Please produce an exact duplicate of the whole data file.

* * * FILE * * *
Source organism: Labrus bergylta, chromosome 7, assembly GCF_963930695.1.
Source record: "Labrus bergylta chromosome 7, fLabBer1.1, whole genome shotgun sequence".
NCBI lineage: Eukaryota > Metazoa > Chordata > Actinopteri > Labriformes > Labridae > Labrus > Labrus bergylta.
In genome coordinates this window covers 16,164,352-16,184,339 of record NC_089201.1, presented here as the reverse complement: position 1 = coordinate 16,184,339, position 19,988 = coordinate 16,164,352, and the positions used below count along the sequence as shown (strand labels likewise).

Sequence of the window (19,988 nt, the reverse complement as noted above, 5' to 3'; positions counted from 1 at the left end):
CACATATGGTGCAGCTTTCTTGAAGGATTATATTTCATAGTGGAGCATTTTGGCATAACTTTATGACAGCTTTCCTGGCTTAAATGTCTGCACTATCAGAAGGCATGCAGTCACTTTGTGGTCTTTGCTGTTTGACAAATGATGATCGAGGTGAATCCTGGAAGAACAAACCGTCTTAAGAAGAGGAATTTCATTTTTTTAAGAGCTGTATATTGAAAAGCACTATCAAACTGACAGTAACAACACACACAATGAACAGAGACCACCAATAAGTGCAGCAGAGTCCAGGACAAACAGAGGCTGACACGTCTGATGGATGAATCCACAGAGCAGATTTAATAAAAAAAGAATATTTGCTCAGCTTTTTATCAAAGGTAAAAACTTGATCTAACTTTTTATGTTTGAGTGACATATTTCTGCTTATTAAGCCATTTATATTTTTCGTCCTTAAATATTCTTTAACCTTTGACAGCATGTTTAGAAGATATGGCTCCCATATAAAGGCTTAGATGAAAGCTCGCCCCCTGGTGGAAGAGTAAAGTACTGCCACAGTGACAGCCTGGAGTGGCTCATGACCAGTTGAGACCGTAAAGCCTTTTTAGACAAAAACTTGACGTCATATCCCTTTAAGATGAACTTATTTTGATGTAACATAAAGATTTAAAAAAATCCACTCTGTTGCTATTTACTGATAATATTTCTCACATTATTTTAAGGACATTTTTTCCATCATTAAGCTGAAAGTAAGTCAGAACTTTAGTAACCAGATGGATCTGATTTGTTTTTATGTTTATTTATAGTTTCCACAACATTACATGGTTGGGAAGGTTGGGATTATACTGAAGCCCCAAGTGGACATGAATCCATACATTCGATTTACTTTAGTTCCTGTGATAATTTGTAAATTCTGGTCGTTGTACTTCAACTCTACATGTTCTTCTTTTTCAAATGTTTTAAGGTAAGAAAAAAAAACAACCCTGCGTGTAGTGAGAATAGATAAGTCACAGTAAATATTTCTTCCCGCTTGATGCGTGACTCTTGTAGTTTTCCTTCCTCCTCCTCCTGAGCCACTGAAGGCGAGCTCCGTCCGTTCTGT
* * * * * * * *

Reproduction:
Source organism: Labrus bergylta, chromosome 7, assembly GCF_963930695.1.
Source record: "Labrus bergylta chromosome 7, fLabBer1.1, whole genome shotgun sequence".
NCBI lineage: Eukaryota > Metazoa > Chordata > Actinopteri > Labriformes > Labridae > Labrus > Labrus bergylta.
In genome coordinates this window covers 16,164,352-16,184,339 of record NC_089201.1, presented here as the reverse complement: position 1 = coordinate 16,184,339, position 19,988 = coordinate 16,164,352, and the positions used below count along the sequence as shown (strand labels likewise).

Sequence of the window (19,988 nt, the reverse complement as noted above, 5' to 3'; positions counted from 1 at the left end):
CACATATGGTGCAGCTTTCTTGAAGGATTATATTTCATAGTGGAGCATTTTGGCATAACTTTATGACAGCTTTCCTGGCTTAAATGTCTGCACTATCAGAAGGCATGCAGTCACTTTGTGGTCTTTGCTGTTTGACAAATGATGATCGAGGTGAATCCTGGAAGAACAAACCGTCTTAAGAAGAGGAATTTCATTTTTTTAAGAGCTGTATATTGAAAAGCACTATCAAACTGACAGTAACAACACACACAATGAACAGAGACCACCAATAAGTGCAGCAGAGTCCAGGACAAACAGAGGCTGACACGTCTGATGGATGAATCCACAGAGCAGATTTAATAAAAAAAGAATATTTGCTCAGCTTTTTATCAAAGGTAAAAACTTGATCTAACTTTTTATGTTTGAGTGACATATTTCTGCTTATTAAGCCATTTATATTTTTCGTCCTTAAATATTCTTTAACCTTTGACAGCATGTTTAGAAGATATGGCTCCCATATAAAGGCTTAGATGAAAGCTCGCCCCCTGGTGGAAGAGTAAAGTACTGCCACAGTGACAGCCTGGAGTGGCTCATGACCAGTTGAGACCGTAAAGCCTTTTTAGACAAAAACTTGACGTCATATCCCTTTAAGATGAACTTATTTTGATGTAACATAAAGATTTAAAAAAATCCACTCTGTTGCTATTTACTGATAATATTTCTCACATTATTTTAAGGACATTTTTTCCATCATTAAGCTGAAAGTAAGTCAGAACTTTAGTAACCAGATGGATCTGATTTGTTTTTATGTTTATTTATAGTTTCCACAACATTACATGGTTGGGAAGGTTGGGATTATACTGAAGCCCCAAGTGGACATGAATCCATACATTCGATTTACTTTAGTTCCTGTGATAATTTGTAAATTCTGGTCGTTGTACTTCAACTCTACATGTTCTTCTTTTTCAAATGTTTTAAGGTAAGAAAAAAAAACAACCCTGCGTGTAGTGAGAATAGATAAGTCACAGTAAATATTTCTTCCCGCTTGATGCGTGACTCTTGTAGTTTTCCTTCCTCCTCCTCCTGAGCCACTGAAGGCGAGCTCCGTCCGTTCTGT